How can a man keep his way pure?

The psalmist gives the answer. In what is the longest chapter in the entire Scriptures, whether Jewish or Christian, the psalmist answers the question, “How can a man keep his way pure?”. His answer? Take a deep breath, fine blog readers…

  • By seeking God with all his heart,
  • By guarding his ways according to God’s word,
  • By not straying from God’s commandments in the Law,
  • By learning God’s decrees in the Law,
  • By reciting all the Law with his mouth,
  • By rejoicing in the Law,
  • By delighting in the Law,
  • By living his life according to God’s Law,
  • By obeying the decrees in the Law,
  • By opening his eyes to see the wonderful things in the Law,
  • By consuming his time and energy with the Law,
  • By rebuking those who have strayed from the Law,
  • By meditating on the Law,
  • By receiving God’s grace through the Law,
  • By having the Law written on his heart,
  • By holding fast to God’s rulings in the Law,
  • By running in the path of the commandments,
  • By keeping the Law to the very end,
  • By gaining understanding through the Law,
  • By seeing all the goodness in God’s Law,
  • By longing for His Law,
  • By trusting God’s Law,
  • By obeying the Law perpetually and eternally,
  • By putting his hope in the Law,
  • By loving the Law with delight,
  • By lifting up his hands to the commandments,
  • By not turning from the Law,
  • By remembering the Law,
  • By making the Law his practice,
  • By considering the commandments in his life,
  • By being a friend to all who follow the Law,
  • By being filled with the love of God through the Law,
  • By making the Law more precious than gold or silver,
  • By believing in the commandments,
  • By asking for understanding of the Law from the One who formed you,
  • By acknowledging the righteous nature of God’s Law,
  • By being blameless according to the commandments,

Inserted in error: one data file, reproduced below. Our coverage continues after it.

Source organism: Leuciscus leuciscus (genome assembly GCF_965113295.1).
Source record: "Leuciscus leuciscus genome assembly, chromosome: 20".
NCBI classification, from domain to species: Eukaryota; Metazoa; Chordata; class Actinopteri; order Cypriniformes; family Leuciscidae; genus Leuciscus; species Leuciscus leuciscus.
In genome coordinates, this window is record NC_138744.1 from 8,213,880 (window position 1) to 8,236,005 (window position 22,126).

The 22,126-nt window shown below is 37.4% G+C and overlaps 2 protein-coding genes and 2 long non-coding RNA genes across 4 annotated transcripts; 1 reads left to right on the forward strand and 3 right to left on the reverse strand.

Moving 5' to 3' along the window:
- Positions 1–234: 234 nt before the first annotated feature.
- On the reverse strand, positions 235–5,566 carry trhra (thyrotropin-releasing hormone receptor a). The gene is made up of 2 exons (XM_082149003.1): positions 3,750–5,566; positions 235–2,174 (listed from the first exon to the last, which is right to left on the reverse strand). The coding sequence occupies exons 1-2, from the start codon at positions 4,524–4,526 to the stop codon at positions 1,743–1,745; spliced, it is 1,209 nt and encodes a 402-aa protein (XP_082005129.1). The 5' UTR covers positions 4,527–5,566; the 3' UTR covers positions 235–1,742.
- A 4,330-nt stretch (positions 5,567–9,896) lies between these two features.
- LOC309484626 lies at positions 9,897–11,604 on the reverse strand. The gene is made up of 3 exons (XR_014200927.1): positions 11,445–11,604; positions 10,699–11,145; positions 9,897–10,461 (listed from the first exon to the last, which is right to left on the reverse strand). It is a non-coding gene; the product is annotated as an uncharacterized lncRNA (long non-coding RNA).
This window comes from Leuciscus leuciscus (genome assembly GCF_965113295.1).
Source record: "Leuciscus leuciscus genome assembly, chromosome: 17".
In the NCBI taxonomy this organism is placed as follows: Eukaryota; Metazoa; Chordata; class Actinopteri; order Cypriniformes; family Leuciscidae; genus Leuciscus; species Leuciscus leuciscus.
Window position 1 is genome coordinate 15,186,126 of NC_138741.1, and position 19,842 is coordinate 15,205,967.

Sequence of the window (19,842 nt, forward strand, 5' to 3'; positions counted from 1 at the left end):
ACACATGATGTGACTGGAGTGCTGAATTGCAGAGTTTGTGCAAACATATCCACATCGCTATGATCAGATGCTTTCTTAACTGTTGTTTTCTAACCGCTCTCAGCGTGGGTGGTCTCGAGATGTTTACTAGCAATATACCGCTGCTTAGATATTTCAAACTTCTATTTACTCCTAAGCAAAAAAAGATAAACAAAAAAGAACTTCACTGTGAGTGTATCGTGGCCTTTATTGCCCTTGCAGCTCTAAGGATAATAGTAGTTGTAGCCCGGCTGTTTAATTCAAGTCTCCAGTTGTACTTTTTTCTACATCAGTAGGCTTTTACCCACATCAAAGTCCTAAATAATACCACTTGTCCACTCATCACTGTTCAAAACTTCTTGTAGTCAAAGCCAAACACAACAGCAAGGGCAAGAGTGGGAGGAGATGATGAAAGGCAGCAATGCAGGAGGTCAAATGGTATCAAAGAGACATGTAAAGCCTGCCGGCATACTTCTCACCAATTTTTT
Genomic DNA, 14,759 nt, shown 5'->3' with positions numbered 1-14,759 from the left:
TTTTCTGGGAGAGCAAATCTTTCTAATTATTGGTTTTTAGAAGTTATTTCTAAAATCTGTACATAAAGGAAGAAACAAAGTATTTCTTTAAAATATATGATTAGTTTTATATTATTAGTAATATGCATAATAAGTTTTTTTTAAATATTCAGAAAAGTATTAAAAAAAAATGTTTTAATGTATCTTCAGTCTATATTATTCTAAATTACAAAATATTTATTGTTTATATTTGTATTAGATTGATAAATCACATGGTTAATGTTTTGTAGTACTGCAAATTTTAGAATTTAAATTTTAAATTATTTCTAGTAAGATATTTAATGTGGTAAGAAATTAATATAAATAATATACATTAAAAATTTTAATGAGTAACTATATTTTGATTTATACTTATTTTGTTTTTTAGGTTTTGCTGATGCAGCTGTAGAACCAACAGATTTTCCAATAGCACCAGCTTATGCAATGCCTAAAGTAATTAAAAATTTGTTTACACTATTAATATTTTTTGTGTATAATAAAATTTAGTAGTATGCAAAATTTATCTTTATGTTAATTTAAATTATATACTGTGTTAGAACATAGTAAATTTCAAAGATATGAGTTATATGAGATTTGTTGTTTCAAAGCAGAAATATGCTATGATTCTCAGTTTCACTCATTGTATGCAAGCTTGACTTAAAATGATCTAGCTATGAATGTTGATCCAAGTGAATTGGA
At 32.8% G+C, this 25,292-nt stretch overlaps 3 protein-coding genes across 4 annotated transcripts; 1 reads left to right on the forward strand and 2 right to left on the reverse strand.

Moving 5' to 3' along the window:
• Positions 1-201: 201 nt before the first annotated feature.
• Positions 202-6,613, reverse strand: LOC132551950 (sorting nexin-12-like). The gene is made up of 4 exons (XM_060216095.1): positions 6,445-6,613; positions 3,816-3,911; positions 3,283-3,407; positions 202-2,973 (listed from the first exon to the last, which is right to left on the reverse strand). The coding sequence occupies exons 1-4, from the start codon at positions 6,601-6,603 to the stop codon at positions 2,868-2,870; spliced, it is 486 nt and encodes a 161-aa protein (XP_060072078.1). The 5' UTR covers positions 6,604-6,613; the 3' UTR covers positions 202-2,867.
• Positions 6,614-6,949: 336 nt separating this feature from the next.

• By not forgetting God’s decrees,
  • By acknowledging the trustworthy nature of all the commandments,
  • By acknowledging the eternal nature of the Law,
  • By relying on the Law for the preservation of his own life,
  • By seeking out God’s precepts,
  • By acknowledging the boundless nature of the commandments,
  • By meditating on the commandments all day long,
  • By considering the Law sweeter than honey,
  • By not departing from the Law,
  • By making the Law a lamp and light in the darkness,
  • By taking an oath and confirming he will follow God’s righteous laws,
  • By making the commandments his heritage,
  • By making the commandments the joy of his heart,
  • By loving the Law,
  • By holding God’s Law in high regard,
  • By standing in awe of all God’s Law,
  • By being humble in observing the Law,
  • By calling on the Lord to act when His Law is being broken,
  • By calling God’s commandments wonderful,
  • By understanding that God’s commandments give illuminating light,
  • By weeping when the Law is disobeyed,
  • By speaking of the righteousness of the Law,
  • By making enemies those who ignore the Law,
  • By speaking the Law as truth,
  • By calling out to the Lord for understanding of the Law,
  • By meditating on God’s promises in the Law through the night,
  • By drawing closer to the Lord through His Law,
  • By learning the commandments from his youth,
  • By knowing salvation comes to those close to God’s Law,
  • By acknowledging God’s compassion in the Law,